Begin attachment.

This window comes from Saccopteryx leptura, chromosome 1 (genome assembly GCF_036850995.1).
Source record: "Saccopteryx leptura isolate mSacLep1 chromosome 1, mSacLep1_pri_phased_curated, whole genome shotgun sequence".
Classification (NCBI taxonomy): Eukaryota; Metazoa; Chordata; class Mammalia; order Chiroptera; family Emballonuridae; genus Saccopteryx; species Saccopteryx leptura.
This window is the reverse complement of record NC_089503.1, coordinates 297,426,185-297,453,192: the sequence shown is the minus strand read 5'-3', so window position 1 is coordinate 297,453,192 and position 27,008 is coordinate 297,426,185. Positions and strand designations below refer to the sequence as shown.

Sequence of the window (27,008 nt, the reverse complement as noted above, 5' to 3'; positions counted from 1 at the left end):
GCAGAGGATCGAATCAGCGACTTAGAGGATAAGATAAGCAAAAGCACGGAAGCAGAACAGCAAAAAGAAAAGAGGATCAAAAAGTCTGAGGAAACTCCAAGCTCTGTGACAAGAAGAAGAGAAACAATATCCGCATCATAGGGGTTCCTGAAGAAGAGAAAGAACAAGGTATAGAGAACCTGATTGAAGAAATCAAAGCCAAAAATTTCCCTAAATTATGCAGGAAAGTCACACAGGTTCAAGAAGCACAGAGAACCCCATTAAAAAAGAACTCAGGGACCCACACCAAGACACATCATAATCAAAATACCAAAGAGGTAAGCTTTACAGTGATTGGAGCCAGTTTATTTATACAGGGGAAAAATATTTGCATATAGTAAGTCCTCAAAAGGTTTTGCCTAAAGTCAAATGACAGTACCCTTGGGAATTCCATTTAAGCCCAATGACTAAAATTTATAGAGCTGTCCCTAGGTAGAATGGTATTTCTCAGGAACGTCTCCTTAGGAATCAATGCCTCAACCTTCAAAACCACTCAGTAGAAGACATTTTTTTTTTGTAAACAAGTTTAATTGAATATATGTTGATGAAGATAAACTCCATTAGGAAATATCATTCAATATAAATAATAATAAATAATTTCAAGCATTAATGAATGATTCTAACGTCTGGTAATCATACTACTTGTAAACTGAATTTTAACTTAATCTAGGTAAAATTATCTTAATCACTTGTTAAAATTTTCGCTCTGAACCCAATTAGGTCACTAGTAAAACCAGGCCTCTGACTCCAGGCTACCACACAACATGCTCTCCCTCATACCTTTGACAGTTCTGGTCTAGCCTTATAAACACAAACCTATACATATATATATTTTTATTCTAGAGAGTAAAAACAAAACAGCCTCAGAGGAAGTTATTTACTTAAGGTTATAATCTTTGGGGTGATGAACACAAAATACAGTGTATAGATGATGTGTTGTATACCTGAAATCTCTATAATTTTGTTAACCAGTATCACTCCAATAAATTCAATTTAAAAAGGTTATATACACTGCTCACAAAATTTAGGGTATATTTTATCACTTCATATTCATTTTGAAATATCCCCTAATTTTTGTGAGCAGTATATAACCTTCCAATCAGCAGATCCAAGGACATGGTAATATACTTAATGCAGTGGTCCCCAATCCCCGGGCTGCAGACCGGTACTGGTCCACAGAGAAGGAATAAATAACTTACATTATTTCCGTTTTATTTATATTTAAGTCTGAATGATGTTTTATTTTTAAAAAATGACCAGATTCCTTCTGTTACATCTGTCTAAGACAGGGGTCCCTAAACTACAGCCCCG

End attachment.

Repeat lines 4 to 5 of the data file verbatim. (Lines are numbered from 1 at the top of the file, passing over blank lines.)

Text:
This window is the reverse complement of record NC_089503.1, coordinates 297,426,185-297,453,192: the sequence shown is the minus strand read 5'-3', so window position 1 is coordinate 297,453,192 and position 27,008 is coordinate 297,426,185. Positions and strand designations below refer to the sequence as shown.

Sequence of the window (27,008 nt, the reverse complement as noted above, 5' to 3'; positions counted from 1 at the left end):